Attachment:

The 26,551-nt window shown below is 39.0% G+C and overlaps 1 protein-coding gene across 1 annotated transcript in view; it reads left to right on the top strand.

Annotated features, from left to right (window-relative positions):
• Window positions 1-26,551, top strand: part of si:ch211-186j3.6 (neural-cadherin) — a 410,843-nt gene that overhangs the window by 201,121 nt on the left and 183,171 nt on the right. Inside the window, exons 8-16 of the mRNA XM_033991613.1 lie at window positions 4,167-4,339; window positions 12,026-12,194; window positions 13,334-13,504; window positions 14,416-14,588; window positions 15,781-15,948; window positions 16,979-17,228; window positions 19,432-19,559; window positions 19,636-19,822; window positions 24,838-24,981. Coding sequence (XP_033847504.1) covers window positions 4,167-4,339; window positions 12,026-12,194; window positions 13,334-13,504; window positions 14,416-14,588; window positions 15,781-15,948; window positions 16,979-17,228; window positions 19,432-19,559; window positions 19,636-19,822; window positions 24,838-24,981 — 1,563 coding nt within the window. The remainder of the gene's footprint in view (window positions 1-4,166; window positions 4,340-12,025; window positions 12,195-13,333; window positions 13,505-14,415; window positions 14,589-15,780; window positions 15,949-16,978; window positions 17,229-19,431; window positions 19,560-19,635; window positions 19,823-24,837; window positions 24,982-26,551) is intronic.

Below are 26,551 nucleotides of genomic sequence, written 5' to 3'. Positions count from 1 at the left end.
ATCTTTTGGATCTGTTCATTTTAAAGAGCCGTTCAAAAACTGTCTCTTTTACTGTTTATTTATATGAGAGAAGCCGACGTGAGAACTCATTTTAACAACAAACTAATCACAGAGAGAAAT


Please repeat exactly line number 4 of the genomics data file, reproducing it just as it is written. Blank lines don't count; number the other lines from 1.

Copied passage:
Below are 26,551 nucleotides of genomic sequence, written 5' to 3'. Positions count from 1 at the left end.